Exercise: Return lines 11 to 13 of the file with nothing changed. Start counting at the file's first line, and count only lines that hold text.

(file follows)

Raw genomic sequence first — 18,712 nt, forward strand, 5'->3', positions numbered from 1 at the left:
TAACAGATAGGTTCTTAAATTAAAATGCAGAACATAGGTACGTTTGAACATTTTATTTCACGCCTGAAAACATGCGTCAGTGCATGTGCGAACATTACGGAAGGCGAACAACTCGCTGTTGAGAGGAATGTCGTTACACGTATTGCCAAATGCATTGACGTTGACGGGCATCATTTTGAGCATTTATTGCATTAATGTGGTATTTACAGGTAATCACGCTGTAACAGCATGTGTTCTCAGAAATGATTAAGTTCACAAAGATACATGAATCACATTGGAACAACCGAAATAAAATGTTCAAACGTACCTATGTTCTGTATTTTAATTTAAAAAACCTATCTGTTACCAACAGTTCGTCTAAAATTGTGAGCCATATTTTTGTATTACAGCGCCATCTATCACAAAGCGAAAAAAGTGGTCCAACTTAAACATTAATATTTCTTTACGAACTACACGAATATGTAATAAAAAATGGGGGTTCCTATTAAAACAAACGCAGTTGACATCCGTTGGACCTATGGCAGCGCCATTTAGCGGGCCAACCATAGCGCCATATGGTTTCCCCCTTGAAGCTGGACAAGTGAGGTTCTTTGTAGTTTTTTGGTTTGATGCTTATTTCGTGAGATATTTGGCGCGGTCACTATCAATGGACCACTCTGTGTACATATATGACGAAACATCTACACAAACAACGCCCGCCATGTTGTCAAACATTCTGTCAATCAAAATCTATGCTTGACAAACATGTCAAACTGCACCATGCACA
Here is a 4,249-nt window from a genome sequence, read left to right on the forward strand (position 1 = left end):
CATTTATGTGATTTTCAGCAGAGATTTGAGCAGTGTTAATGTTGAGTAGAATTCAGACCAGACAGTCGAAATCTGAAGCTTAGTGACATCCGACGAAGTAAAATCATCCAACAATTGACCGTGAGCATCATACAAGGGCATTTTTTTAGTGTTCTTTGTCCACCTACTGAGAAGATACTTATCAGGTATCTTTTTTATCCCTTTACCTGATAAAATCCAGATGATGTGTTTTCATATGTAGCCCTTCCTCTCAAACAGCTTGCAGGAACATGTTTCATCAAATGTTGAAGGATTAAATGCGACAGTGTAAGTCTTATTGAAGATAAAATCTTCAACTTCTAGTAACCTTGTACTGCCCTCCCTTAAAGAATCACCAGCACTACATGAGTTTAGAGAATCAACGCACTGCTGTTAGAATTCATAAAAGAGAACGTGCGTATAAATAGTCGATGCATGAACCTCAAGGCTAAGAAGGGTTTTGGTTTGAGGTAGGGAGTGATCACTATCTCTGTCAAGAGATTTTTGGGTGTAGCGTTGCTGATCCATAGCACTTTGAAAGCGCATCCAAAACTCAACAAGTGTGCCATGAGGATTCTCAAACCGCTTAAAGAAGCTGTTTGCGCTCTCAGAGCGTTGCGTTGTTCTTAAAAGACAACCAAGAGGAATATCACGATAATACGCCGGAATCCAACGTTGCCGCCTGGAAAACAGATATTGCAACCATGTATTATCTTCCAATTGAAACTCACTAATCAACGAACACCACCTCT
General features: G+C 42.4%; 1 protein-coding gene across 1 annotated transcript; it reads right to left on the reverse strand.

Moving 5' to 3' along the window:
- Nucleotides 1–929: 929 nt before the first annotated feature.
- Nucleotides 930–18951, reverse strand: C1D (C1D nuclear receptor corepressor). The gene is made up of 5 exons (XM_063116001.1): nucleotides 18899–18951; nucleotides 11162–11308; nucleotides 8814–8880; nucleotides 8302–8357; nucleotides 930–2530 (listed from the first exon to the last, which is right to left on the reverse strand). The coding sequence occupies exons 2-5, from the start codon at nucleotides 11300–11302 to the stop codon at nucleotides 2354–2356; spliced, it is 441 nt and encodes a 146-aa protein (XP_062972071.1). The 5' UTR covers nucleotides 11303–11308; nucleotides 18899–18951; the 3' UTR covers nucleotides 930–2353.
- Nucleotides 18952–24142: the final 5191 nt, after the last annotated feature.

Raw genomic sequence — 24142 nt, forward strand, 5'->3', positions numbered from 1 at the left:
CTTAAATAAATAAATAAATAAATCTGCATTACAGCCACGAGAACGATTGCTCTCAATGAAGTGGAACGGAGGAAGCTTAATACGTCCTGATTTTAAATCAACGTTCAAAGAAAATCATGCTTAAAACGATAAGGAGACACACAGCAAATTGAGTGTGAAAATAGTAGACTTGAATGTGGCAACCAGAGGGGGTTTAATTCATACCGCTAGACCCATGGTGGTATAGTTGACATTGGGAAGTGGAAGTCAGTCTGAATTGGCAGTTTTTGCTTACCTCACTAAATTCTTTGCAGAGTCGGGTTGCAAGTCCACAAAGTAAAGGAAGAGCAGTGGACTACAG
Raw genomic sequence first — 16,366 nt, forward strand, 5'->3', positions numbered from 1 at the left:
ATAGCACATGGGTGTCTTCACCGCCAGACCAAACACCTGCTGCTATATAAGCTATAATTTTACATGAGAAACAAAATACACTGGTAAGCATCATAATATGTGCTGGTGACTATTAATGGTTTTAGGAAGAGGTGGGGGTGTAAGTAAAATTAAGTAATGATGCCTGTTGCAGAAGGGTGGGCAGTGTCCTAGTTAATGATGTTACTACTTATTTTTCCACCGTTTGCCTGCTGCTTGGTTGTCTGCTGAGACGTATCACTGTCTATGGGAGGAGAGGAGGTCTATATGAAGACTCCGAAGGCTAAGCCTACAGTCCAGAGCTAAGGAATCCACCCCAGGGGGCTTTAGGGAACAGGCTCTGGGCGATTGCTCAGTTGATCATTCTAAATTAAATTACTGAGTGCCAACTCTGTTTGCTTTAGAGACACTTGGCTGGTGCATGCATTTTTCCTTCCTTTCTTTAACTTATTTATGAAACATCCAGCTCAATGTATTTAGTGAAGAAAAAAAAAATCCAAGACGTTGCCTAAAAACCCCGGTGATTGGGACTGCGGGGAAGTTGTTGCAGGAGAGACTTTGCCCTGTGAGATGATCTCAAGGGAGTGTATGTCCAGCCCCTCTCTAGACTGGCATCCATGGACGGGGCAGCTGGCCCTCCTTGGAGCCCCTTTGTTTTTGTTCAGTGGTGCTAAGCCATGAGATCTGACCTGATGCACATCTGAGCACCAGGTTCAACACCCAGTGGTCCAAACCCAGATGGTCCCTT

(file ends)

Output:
CTTAAATAAATAAATAAATAAATCTGCATTACAGCCACGAGAACGATTGCTCTCAATGAAGTGGAACGGAGGAAGCTTAATACGTCCTGATTTTAAATCAACGTTCAAAGAAAATCATGCTTAAAACGATAAGGAGACACACAGCAAATTGAGTGTGAAAATAGTAGACTTGAATGTGGCAACCAGAGGGGGTTTAATTCATACCGCTAGACCCATGGTGGTATAGTTGACATTGGGAAGTGGAAGTCAGTCTGAATTGGCAGTTTTTGCTTACCTCACTAAATTCTTTGCAGAGTCGGGTTGCAAGTCCACAAAGTAAAGGAAGAGCAGTGGACTACAG
Raw genomic sequence first — 16,366 nt, forward strand, 5'->3', positions numbered from 1 at the left:
ATAGCACATGGGTGTCTTCACCGCCAGACCAAACACCTGCTGCTATATAAGCTATAATTTTACATGAGAAACAAAATACACTGGTAAGCATCATAATATGTGCTGGTGACTATTAATGGTTTTAGGAAGAGGTGGGGGTGTAAGTAAAATTAAGTAATGATGCCTGTTGCAGAAGGGTGGGCAGTGTCCTAGTTAATGATGTTACTACTTATTTTTCCACCGTTTGCCTGCTGCTTGGTTGTCTGCTGAGACGTATCACTGTCTATGGGAGGAGAGGAGGTCTATATGAAGACTCCGAAGGCTAAGCCTACAGTCCAGAGCTAAGGAATCCACCCCAGGGGGCTTTAGGGAACAGGCTCTGGGCGATTGCTCAGTTGATCATTCTAAATTAAATTACTGAGTGCCAACTCTGTTTGCTTTAGAGACACTTGGCTGGTGCATGCATTTTTCCTTCCTTTCTTTAACTTATTTATGAAACATCCAGCTCAATGTATTTAGTGAAGAAAAAAAAAATCCAAGACGTTGCCTAAAAACCCCGGTGATTGGGACTGCGGGGAAGTTGTTGCAGGAGAGACTTTGCCCTGTGAGATGATCTCAAGGGAGTGTATGTCCAGCCCCTCTCTAGACTGGCATCCATGGACGGGGCAGCTGGCCCTCCTTGGAGCCCCTTTGTTTTTGTTCAGTGGTGCTAAGCCATGAGATCTGACCTGATGCACATCTGAGCACCAGGTTCAACACCCAGTGGTCCAAACCCAGATGGTCCCTT